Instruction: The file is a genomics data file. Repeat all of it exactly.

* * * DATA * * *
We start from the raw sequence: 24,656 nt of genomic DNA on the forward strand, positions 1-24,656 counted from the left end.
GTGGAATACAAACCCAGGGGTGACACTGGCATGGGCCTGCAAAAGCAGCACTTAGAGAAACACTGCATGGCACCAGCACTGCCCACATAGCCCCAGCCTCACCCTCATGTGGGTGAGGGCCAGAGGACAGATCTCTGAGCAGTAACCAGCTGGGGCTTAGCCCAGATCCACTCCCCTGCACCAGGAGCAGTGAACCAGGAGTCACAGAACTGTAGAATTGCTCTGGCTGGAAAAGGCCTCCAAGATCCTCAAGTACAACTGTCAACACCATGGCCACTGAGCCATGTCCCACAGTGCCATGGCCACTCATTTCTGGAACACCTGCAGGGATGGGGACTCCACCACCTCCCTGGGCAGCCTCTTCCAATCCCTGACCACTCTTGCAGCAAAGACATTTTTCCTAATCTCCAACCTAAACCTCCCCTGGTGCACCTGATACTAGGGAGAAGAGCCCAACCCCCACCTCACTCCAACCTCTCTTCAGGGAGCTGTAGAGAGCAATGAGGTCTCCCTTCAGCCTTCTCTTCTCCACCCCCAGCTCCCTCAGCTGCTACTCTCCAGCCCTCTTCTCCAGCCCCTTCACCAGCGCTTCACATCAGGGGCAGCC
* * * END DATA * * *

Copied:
We start from the raw sequence: 24,656 nt of genomic DNA on the forward strand, positions 1-24,656 counted from the left end.
GTGGAATACAAACCCAGGGGTGACACTGGCATGGGCCTGCAAAAGCAGCACTTAGAGAAACACTGCATGGCACCAGCACTGCCCACATAGCCCCAGCCTCACCCTCATGTGGGTGAGGGCCAGAGGACAGATCTCTGAGCAGTAACCAGCTGGGGCTTAGCCCAGATCCACTCCCCTGCACCAGGAGCAGTGAACCAGGAGTCACAGAACTGTAGAATTGCTCTGGCTGGAAAAGGCCTCCAAGATCCTCAAGTACAACTGTCAACACCATGGCCACTGAGCCATGTCCCACAGTGCCATGGCCACTCATTTCTGGAACACCTGCAGGGATGGGGACTCCACCACCTCCCTGGGCAGCCTCTTCCAATCCCTGACCACTCTTGCAGCAAAGACATTTTTCCTAATCTCCAACCTAAACCTCCCCTGGTGCACCTGATACTAGGGAGAAGAGCCCAACCCCCACCTCACTCCAACCTCTCTTCAGGGAGCTGTAGAGAGCAATGAGGTCTCCCTTCAGCCTTCTCTTCTCCACCCCCAGCTCCCTCAGCTGCTACTCTCCAGCCCTCTTCTCCAGCCCCTTCACCAGCGCTTCACATCAGGGGCAGCC